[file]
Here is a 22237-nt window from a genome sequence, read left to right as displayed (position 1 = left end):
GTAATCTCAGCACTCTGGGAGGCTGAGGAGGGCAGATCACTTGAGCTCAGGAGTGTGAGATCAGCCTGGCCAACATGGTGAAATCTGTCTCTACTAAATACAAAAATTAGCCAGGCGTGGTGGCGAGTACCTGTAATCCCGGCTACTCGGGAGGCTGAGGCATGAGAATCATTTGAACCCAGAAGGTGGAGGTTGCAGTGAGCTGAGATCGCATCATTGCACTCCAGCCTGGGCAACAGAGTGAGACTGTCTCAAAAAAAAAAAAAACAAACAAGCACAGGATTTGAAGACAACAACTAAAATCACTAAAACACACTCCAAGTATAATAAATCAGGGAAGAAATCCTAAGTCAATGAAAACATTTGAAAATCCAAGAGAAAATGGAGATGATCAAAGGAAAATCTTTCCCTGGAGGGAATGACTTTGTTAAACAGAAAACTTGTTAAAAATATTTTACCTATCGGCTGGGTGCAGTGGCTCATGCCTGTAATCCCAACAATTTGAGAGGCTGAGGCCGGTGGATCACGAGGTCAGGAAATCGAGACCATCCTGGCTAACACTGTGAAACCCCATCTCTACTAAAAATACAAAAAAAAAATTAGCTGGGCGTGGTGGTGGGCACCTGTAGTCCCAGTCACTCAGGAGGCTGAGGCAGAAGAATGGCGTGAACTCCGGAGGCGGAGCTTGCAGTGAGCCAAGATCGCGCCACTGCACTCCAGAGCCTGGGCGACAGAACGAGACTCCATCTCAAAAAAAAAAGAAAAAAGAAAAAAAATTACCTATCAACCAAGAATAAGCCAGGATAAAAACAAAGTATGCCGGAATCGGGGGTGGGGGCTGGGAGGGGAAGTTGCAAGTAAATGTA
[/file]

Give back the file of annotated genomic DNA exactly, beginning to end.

Here is a 22237-nt window from a genome sequence, read left to right as displayed (position 1 = left end):
GTAATCTCAGCACTCTGGGAGGCTGAGGAGGGCAGATCACTTGAGCTCAGGAGTGTGAGATCAGCCTGGCCAACATGGTGAAATCTGTCTCTACTAAATACAAAAATTAGCCAGGCGTGGTGGCGAGTACCTGTAATCCCGGCTACTCGGGAGGCTGAGGCATGAGAATCATTTGAACCCAGAAGGTGGAGGTTGCAGTGAGCTGAGATCGCATCATTGCACTCCAGCCTGGGCAACAGAGTGAGACTGTCTCAAAAAAAAAAAAAACAAACAAGCACAGGATTTGAAGACAACAACTAAAATCACTAAAACACACTCCAAGTATAATAAATCAGGGAAGAAATCCTAAGTCAATGAAAACATTTGAAAATCCAAGAGAAAATGGAGATGATCAAAGGAAAATCTTTCCCTGGAGGGAATGACTTTGTTAAACAGAAAACTTGTTAAAAATATTTTACCTATCGGCTGGGTGCAGTGGCTCATGCCTGTAATCCCAACAATTTGAGAGGCTGAGGCCGGTGGATCACGAGGTCAGGAAATCGAGACCATCCTGGCTAACACTGTGAAACCCCATCTCTACTAAAAATACAAAAAAAAAATTAGCTGGGCGTGGTGGTGGGCACCTGTAGTCCCAGTCACTCAGGAGGCTGAGGCAGAAGAATGGCGTGAACTCCGGAGGCGGAGCTTGCAGTGAGCCAAGATCGCGCCACTGCACTCCAGAGCCTGGGCGACAGAACGAGACTCCATCTCAAAAAAAAAAGAAAAAAGAAAAAAAATTACCTATCAACCAAGAATAAGCCAGGATAAAAACAAAGTATGCCGGAATCGGGGGTGGGGGCTGGGAGGGGAAGTTGCAAGTAAATGTA